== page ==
“I think having land and not ruining it is the most beautiful art that anybody could ever want to own” ~ Andy Warhol
This quote basically sums up Doe Bay in a nutshell. Like so many destinations in the Northwest, Doe Bay is a spectacular place on its own. The Doe Bay Resort & Retreat exists to allow people to be in its space without getting in the way of the bay’s visual beauty, or disrupting it locations environmentally. The Resort is 40 or so acres of pristine waterfront property that overlooks Doe Bay and the Rosario Straight of the San Juan Islands. The staff are incredibly friendly and the main aspect I enjoyed is that I truly felt like the place can serve as a resort, or a true retreat. We chose the latter, and spent 2 days in absolute quiet. I must give credit to the staff and the resort layout itself as I felt like we were simply left alone to let time stand still for a while. The one resort type aspect we did take advantage of was the hot tubs and sauna. In the middle of the woods overlooking the bay is a beautiful sauna with a trio of hot tubs and cold plunge in what looks like a Japanese pagoda style building open to the woods around it. On the Friday of our stay, we were able to enjoy the hot tubs on our own. An amazing treat that got our trip started right. On the Saturday morning however, the hot tubs were not only a bit crowded, but also clothing optional. We didn’t mind the clothing optional aspect of it so much as we felt like the odd folks out as we were the only ones who chose the option to wear swim suits. We reminded ourselves that next time we’d come on a weekday and hopefully luck out on getting to enjoy the hot tubs on our own, or at least with fewer folks. Should we have decided to indulge in more of the resort aspects of place, there were many options to take advantage of that included, massages in one of the many “massage cabins”, daily yoga classes, and daily kayaking tours. There is also a critically acclaimed cafe and restaurant on the property that prides itself on growing much of the ingredients and produce used in the restaurant in the resorts very own organic garden. Our budget didn’t allow us to eat at the restaurant, as we were opting for a bag of chips and cheep beer, but the beauty of that as well as the places we weren’t able to see is that it leaves us something to look forward to for our next trip to Orcas Island.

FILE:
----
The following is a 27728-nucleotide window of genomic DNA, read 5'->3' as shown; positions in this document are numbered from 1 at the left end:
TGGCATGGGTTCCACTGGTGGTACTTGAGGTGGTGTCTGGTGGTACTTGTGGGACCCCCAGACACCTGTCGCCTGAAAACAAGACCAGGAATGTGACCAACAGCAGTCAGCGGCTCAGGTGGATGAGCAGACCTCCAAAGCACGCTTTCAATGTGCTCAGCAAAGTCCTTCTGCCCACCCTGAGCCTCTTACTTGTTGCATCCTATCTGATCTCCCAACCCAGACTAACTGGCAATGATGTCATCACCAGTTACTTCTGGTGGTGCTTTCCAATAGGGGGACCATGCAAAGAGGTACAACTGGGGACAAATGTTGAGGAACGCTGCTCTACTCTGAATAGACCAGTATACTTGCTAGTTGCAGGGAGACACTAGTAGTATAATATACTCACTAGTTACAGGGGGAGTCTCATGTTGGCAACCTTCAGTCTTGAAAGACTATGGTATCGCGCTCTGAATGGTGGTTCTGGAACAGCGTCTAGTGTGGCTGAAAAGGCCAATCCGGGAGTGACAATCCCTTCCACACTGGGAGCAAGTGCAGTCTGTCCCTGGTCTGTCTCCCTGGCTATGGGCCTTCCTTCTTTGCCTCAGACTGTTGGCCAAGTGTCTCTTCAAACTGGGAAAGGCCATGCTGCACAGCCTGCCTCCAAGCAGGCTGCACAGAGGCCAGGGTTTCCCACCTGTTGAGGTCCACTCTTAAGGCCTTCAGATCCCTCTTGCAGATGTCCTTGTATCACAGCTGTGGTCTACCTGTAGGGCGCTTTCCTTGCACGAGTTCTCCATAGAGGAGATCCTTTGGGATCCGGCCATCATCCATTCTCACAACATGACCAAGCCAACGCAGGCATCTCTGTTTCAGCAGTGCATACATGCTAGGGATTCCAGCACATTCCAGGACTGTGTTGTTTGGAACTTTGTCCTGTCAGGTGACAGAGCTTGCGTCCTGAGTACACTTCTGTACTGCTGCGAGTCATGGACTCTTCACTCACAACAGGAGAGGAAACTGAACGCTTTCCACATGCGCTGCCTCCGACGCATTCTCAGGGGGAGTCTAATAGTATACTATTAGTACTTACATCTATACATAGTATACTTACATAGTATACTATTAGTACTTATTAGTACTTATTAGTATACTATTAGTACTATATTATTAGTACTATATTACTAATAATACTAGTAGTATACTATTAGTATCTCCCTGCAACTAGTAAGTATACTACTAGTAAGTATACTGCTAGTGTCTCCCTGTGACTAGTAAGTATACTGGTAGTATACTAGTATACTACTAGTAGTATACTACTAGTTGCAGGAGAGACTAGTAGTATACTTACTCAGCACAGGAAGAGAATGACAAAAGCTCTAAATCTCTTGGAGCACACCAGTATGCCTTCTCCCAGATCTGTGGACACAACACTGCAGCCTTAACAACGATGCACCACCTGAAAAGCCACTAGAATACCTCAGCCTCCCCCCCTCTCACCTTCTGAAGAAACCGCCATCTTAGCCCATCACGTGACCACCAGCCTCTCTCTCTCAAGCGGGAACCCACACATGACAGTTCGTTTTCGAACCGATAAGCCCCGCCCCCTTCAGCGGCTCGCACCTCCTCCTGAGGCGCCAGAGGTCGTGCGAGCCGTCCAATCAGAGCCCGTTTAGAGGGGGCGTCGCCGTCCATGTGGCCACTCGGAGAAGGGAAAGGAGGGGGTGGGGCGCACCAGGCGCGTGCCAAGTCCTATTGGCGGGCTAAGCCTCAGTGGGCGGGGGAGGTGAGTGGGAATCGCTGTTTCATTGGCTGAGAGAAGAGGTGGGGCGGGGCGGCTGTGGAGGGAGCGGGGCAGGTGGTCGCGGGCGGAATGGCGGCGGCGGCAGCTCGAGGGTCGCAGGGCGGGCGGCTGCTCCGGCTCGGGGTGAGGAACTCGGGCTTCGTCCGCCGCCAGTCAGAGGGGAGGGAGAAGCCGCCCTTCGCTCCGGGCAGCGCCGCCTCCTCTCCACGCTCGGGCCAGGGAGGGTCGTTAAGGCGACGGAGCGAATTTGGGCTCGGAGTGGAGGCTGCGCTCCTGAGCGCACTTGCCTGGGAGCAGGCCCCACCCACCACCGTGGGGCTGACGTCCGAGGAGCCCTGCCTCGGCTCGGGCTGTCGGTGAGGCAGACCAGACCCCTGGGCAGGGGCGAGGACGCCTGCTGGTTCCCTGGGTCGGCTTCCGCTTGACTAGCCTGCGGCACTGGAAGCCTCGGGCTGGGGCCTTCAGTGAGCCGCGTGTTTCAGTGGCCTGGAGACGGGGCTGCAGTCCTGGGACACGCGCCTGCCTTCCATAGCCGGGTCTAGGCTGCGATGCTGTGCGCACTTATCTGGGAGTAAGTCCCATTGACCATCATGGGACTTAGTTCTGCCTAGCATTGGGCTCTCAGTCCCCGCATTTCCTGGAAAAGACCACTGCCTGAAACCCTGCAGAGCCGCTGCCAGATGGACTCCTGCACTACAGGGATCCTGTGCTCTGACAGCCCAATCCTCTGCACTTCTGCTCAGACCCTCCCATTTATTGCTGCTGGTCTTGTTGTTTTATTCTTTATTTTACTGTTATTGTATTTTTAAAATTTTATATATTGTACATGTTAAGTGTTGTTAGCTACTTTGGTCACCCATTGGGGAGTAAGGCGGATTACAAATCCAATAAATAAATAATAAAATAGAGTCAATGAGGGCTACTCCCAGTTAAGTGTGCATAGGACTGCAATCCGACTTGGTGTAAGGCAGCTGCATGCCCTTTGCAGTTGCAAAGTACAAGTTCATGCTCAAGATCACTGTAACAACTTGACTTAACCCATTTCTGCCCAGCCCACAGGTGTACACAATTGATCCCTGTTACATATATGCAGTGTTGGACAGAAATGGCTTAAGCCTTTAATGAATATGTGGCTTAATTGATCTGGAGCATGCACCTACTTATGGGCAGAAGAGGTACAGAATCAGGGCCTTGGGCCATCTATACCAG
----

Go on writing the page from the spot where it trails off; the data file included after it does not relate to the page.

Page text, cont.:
The accommodations at Doe Bay vary from cabins of different sizes, to hostels, Yurts, or simple camp sights. We opted for a small cabin called “Naga” and like all of the accommodations there, it was very simple and rustic. This is not the kind of place you’re going to want to stay if you’re looking for room service and plasma screen TV’s. Its a real cabin with the bare essentials and for us, it was perfect. Our Cabin was one room with a small kitchen, queen sized bed, bathroom, and a lovely deck that wrapped around the front
Yurt at Doe Bay
overlooking a prairie leading down to aspen groves and the water. Deer seemed to be everywhere and watching them made for a nice way to take a break from my crossword puzzles and occasional naps.
If you plan on going there, you’ll notice when making your reservation that some of the cabins, and all of the yurts, don’t have electricity and/or running water. There are a couple communal buildings with bathrooms and multiple shower rooms. Some of the more beautiful camping spots are a bit of a walk (maybe 100 yards or so) from these facilities, so you’ll need to weigh out whether you want to be close to convenience or in a more beautiful location as the more remote camp spots and yurts are closer to the water, and have some of the more wonderful views. Walking around the grounds, we happened upon the aspen groves pictured below. The trail leads to the camp spots and yurts with the best views, but maybe not the most space. We’ll be back in August and will be opting for the Yurt to get a different experience. We’ll also be venturing to different parts of Orcas Island as well so we’ll see you then for Orcas Island Part two